Nutella tax: Is France taking austerity too far?

Nutella tax is aimed at reducing unhealthy ingredients in French food. But by taking on a French favorite, the Nutella tax is spurring a backlash.

Dado Ruvic/Reuters/File
Nutella, produced from Italy, is sold in 200 countries, including this supermarket in Vitez, Bosnia and Herzegovina, pictured in March. In France, the world's largest consumer of the chocolate-hazelnut spread, a Nutella tax is spurring a backlash.

Everyone understands France's fiscal austerity: Too much government spending and too little revenue has prompted French President Francois Hollande to cut spending and raise taxes on rich people, capital gains, and just about anything else he can find.

But in approving the so-called "Nutella amendment" Wednesday, France's Senate is invoking a new kind of food austerity: trying to encourage healthier eating by taxing unhealthy ingredients.

That's a tricky political move anywhere. In food-crazy France, it's dangerous, especially when the target is Nutella, the creamy chocolate-hazelnut spread that the French just love.

French children slather it on bread with the same gusto that American kids make peanut butter sandwiches. Adults put it on crepes. Although it's an Italian product, 26 percent of the world's Nutella is consumed in France, more than any other country, according to the French newspaper Le Monde.

Actually, the Nutella tax is aimed at palm oil, not the spread directly. Since it will raise only about €40 million (about $51 million) in revenue, it's no big deal in the budget picture. Instead, it's meant to reduce French obesity.

Palm oil has been linked to cholesterol and health risks. Nutella, it turns out, is 17 percent palm oil and 55 percent sugar, hardly the healthiest of snacks. Gram for gram, it packs 76 percent more calories than a McDonald's cheeseburger, according to Le Monde.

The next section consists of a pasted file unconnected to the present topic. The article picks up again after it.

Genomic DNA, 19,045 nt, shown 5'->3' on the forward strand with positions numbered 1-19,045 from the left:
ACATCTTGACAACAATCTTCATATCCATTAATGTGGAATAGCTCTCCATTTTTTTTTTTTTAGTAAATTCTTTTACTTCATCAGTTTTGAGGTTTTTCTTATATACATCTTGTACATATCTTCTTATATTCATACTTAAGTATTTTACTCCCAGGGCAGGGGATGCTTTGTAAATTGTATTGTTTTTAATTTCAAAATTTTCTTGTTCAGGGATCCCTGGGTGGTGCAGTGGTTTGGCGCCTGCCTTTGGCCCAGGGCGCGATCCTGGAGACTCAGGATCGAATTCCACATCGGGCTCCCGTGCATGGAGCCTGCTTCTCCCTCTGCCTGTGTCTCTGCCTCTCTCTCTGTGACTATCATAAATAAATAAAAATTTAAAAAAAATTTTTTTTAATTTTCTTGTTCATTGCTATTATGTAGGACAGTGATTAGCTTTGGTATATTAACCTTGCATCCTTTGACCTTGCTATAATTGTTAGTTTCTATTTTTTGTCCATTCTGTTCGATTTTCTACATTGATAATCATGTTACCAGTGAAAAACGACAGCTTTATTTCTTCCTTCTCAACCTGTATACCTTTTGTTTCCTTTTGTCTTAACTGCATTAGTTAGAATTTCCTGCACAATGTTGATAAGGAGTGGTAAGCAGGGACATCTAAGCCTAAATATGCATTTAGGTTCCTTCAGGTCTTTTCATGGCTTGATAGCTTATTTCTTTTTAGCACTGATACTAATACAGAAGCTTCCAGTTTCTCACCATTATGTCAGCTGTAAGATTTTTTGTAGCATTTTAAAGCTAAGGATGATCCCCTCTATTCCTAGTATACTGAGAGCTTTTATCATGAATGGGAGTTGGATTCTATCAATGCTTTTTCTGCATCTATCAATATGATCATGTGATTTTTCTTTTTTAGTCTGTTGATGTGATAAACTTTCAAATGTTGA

By quadrupling the tax on palm oil, Socialist Sen. Yves Daudigny, who wrote the "Nutella amendment," hopes to force food companies to switch to healthier ingredients.

But a top official of Ferrero, which makes Nutella, told a French newspaper the company had no intention of changing ingredients. The Nutella tax would only raise prices a few pennies per jar, if at all.

The outlook for the Nutella tax is unclear. The French Senate still has to approve the entire package of tax increases. Senator Daudigny himself cosponsored a measure to reduce a proposed tax hike on beer. If the senate rejects the package, the Nutella tax could reappear in another form.

The worldwide visibility and popularity of the product is spurring a backlash.

The two largest exporters of palm oil, Indonesia and Malaysia, have already criticized the tax. On Twitter, Nutella fans are battling healthy-food advocates over the tax issue.

"Our country is becoming less and less attractive," tweeted one French Nutella lover after the Senate's 212-113 vote in favor of the tax.

"How dare the French tax nutella!" tweeted another fan. "That is a gift from heaven...."

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